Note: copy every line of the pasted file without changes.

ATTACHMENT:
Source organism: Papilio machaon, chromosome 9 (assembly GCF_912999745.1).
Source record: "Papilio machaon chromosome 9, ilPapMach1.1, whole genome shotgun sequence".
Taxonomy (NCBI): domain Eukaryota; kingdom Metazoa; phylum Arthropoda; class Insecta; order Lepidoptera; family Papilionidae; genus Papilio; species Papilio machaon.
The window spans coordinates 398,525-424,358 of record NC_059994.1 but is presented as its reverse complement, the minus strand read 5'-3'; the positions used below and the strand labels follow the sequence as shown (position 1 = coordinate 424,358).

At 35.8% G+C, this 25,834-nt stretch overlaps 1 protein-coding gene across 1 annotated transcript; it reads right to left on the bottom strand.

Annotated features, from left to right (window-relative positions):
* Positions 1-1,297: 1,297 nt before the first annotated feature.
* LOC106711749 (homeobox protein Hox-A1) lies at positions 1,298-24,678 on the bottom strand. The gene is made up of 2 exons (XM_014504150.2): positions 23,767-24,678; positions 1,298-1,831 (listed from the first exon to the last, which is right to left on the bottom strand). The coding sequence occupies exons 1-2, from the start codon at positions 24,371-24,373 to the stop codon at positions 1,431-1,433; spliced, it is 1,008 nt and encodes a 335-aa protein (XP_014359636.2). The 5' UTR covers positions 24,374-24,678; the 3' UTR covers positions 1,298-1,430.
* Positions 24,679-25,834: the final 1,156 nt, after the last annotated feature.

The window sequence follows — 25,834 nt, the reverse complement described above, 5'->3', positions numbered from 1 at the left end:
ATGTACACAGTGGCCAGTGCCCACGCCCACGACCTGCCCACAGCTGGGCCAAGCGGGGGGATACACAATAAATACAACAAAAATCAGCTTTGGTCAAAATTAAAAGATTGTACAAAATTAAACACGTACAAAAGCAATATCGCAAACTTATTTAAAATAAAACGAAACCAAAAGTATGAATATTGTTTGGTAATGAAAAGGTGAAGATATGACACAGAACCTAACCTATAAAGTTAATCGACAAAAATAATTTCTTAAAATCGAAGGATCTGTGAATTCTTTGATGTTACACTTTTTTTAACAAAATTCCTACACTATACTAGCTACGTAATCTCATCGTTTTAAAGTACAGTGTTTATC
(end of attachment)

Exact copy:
Source organism: Papilio machaon, chromosome 9 (assembly GCF_912999745.1).
Source record: "Papilio machaon chromosome 9, ilPapMach1.1, whole genome shotgun sequence".
Taxonomy (NCBI): domain Eukaryota; kingdom Metazoa; phylum Arthropoda; class Insecta; order Lepidoptera; family Papilionidae; genus Papilio; species Papilio machaon.
The window spans coordinates 398,525-424,358 of record NC_059994.1 but is presented as its reverse complement, the minus strand read 5'-3'; the positions used below and the strand labels follow the sequence as shown (position 1 = coordinate 424,358).

At 35.8% G+C, this 25,834-nt stretch overlaps 1 protein-coding gene across 1 annotated transcript; it reads right to left on the bottom strand.

Annotated features, from left to right (window-relative positions):
* Positions 1-1,297: 1,297 nt before the first annotated feature.
* LOC106711749 (homeobox protein Hox-A1) lies at positions 1,298-24,678 on the bottom strand. The gene is made up of 2 exons (XM_014504150.2): positions 23,767-24,678; positions 1,298-1,831 (listed from the first exon to the last, which is right to left on the bottom strand). The coding sequence occupies exons 1-2, from the start codon at positions 24,371-24,373 to the stop codon at positions 1,431-1,433; spliced, it is 1,008 nt and encodes a 335-aa protein (XP_014359636.2). The 5' UTR covers positions 24,374-24,678; the 3' UTR covers positions 1,298-1,430.
* Positions 24,679-25,834: the final 1,156 nt, after the last annotated feature.

The window sequence follows — 25,834 nt, the reverse complement described above, 5'->3', positions numbered from 1 at the left end:
ATGTACACAGTGGCCAGTGCCCACGCCCACGACCTGCCCACAGCTGGGCCAAGCGGGGGGATACACAATAAATACAACAAAAATCAGCTTTGGTCAAAATTAAAAGATTGTACAAAATTAAACACGTACAAAAGCAATATCGCAAACTTATTTAAAATAAAACGAAACCAAAAGTATGAATATTGTTTGGTAATGAAAAGGTGAAGATATGACACAGAACCTAACCTATAAAGTTAATCGACAAAAATAATTTCTTAAAATCGAAGGATCTGTGAATTCTTTGATGTTACACTTTTTTTAACAAAATTCCTACACTATACTAGCTACGTAATCTCATCGTTTTAAAGTACAGTGTTTATC